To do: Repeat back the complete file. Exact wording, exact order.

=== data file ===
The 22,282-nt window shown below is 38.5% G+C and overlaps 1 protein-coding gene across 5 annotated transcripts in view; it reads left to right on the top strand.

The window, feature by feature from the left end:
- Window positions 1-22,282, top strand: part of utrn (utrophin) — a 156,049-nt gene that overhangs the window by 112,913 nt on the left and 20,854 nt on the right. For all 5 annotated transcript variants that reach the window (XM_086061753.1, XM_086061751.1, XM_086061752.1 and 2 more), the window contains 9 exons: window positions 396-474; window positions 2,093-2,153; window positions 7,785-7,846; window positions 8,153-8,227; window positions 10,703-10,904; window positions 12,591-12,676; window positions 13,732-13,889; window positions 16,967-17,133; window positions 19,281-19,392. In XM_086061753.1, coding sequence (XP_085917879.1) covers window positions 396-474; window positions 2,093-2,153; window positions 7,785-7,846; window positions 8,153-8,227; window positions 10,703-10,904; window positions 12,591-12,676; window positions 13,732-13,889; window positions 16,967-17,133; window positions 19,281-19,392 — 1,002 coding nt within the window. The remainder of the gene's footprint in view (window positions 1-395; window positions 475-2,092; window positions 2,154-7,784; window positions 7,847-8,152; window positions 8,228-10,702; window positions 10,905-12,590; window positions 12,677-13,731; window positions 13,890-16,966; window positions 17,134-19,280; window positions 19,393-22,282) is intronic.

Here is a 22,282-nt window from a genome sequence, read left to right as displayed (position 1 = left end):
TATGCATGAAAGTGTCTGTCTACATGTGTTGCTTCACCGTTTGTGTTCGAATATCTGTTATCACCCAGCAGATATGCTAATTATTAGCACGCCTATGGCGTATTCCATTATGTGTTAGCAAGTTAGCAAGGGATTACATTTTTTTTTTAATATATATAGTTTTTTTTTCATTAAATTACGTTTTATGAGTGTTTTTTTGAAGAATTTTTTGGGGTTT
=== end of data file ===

The 22,282-nt window shown below is 38.5% G+C and overlaps 1 protein-coding gene across 5 annotated transcripts in view; it reads left to right on the top strand.

The window, feature by feature from the left end:
- Window positions 1-22,282, top strand: part of utrn (utrophin) — a 156,049-nt gene that overhangs the window by 112,913 nt on the left and 20,854 nt on the right. For all 5 annotated transcript variants that reach the window (XM_086061753.1, XM_086061751.1, XM_086061752.1 and 2 more), the window contains 9 exons: window positions 396-474; window positions 2,093-2,153; window positions 7,785-7,846; window positions 8,153-8,227; window positions 10,703-10,904; window positions 12,591-12,676; window positions 13,732-13,889; window positions 16,967-17,133; window positions 19,281-19,392. In XM_086061753.1, coding sequence (XP_085917879.1) covers window positions 396-474; window positions 2,093-2,153; window positions 7,785-7,846; window positions 8,153-8,227; window positions 10,703-10,904; window positions 12,591-12,676; window positions 13,732-13,889; window positions 16,967-17,133; window positions 19,281-19,392 — 1,002 coding nt within the window. The remainder of the gene's footprint in view (window positions 1-395; window positions 475-2,092; window positions 2,154-7,784; window positions 7,847-8,152; window positions 8,228-10,702; window positions 10,905-12,590; window positions 12,677-13,731; window positions 13,890-16,966; window positions 17,134-19,280; window positions 19,393-22,282) is intronic.

Here is a 22,282-nt window from a genome sequence, read left to right as displayed (position 1 = left end):
TATGCATGAAAGTGTCTGTCTACATGTGTTGCTTCACCGTTTGTGTTCGAATATCTGTTATCACCCAGCAGATATGCTAATTATTAGCACGCCTATGGCGTATTCCATTATGTGTTAGCAAGTTAGCAAGGGATTACATTTTTTTTTTAATATATATAGTTTTTTTTTCATTAAATTACGTTTTATGAGTGTTTTTTTGAAGAATTTTTTGGGGTTT